4/10 Chosen Images.

SW11 Literary Festival Poster.

I found this poster recently in a magazine, unfortunately I don't know the designer.
It's not a particularly unusual image, but I like how the power station and book shelves have been positioned together. It makes Battersea appear vibrant, even though it doesn't reflect the real appearence. But there's actually many interesting events ongoing in Battersea and I like how the image expresses it.

3/10 Chosen Images.

'The House of Fairy Tales Passport' by Andrew Rae.

Andrew Rae is part of 'Peepshow', a collection of illustrators and animators based in East London. I like his work because it's both funny and intelligent. I think making other people laugh is a great skill to have.

This is image is a recent piece I found on Andrew's blog. I like how he manages to combine the fun and imagination of fairy tales with such an offical object. Particularly because he replaced all the existing images. A passport is such an important document, it's probably been a troubling subject for many people. Which is why I think it has an element of brutal humour even if it's not intentional.

2/10 Chosen Images.

Brandon Schaefer- 'The Dark Knight' film poster.
The way that film visually represents itself is very important. It's essential for the audience as it's likely to be the first piece of information seen before viewing the film. So it should be communicating all the key aspects, establishling the tone and interesting potential viewers.
Brandon Schaefer does this with his work, except he just focuses on how complex films can be reduced down to one bold image. For example with 'The Dark Knight', a film with such a large amount of visual history; cartoon, comics, it could be difficult to describe in one simple poster. But I think Brandon Schaefer manages to do it well.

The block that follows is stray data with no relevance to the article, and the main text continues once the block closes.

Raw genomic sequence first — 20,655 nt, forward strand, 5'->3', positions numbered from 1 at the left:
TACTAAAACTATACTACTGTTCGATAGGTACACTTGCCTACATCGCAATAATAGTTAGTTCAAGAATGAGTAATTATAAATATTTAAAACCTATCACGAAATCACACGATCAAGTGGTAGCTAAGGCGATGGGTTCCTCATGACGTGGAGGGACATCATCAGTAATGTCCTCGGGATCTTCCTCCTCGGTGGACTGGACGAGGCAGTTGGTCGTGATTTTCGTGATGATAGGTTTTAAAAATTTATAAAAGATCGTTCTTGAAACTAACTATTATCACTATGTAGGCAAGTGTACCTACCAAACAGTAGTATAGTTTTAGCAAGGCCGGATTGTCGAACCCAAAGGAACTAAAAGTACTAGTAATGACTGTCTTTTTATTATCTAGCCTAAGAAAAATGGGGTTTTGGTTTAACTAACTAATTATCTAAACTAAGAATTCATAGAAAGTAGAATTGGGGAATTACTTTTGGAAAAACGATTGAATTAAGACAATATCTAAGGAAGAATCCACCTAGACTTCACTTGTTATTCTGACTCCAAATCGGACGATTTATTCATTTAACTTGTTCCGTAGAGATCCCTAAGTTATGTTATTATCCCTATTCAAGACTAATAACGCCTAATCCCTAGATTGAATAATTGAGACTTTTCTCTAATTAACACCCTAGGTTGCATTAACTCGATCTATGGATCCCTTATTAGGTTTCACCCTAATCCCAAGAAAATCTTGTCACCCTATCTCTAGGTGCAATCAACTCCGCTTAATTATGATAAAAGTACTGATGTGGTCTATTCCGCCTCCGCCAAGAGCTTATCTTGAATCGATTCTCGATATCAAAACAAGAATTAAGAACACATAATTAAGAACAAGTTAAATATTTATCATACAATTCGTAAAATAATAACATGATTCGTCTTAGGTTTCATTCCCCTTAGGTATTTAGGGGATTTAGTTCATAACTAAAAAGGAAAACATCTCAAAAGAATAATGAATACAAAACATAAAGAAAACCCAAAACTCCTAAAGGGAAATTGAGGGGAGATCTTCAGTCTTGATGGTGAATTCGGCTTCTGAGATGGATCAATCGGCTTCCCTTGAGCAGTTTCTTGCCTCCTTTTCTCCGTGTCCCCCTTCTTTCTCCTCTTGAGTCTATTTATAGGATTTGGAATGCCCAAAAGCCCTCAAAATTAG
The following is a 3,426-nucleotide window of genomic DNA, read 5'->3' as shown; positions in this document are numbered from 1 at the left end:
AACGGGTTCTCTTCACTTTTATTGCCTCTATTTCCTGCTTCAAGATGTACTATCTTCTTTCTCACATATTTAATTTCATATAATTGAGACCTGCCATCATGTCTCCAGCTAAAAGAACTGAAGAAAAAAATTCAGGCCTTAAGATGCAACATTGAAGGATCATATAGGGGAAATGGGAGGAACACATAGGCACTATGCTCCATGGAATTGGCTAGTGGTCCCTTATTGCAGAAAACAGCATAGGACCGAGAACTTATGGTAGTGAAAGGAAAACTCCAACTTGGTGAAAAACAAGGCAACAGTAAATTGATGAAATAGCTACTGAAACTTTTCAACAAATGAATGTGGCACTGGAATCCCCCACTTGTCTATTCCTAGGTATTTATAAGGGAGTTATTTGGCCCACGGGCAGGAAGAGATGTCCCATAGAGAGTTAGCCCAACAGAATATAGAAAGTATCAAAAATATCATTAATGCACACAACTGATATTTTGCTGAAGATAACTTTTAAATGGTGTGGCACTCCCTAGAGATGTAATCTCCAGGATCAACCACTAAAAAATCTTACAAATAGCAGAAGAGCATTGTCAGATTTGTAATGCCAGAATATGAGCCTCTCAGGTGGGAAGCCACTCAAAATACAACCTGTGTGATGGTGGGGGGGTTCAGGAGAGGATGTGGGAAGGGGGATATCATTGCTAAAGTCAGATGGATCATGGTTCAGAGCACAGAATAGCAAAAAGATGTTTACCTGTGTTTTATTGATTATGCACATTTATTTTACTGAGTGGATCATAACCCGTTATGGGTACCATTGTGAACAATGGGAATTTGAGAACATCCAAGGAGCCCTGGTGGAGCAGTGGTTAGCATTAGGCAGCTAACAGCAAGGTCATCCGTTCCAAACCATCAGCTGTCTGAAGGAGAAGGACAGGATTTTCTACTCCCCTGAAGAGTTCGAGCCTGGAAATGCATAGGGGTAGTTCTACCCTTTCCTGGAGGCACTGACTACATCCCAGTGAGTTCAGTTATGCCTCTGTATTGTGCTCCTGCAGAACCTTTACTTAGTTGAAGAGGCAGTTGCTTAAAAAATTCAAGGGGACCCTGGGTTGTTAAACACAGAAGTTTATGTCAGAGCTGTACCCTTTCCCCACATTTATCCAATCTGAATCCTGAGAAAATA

1/10 Chosen Images.

'The Cops Are Inside Us', Mike Mills.

It was when watching the art documentary 'Beautiful Losers', that I first became familiar with his work and how inspirational the street/skate culture was to so many artists at the time. The movement was motivated from the subcultures of the day (skateboarding, graffiti, punk), gaining the attitude to 'do it yourself.'

I chose this particular image because it shows how the spirit of the skate culture is clearly a part of the motive of Mike Mills's work, but the aesthetics and form seem to have matured. The element of rebellion and communication that sprung from graffiti/youth culture is still active, conveying a message to everyone that happens to pass. Much like the original street graffiti, 'the cops are inside us' is an antagonizing, possibly 'anticonformist' message, aiming to briefly take the viewer away from daily life and ponder the meaning and link to their own life. The only difference is that the writing is typed and on a billboard, which could make it seem more official, or from a reliable source. Which could raise the questions: if a message is graffitied by hand is it likely to have the same first impression? And is it easier to change things if you're part of an authority?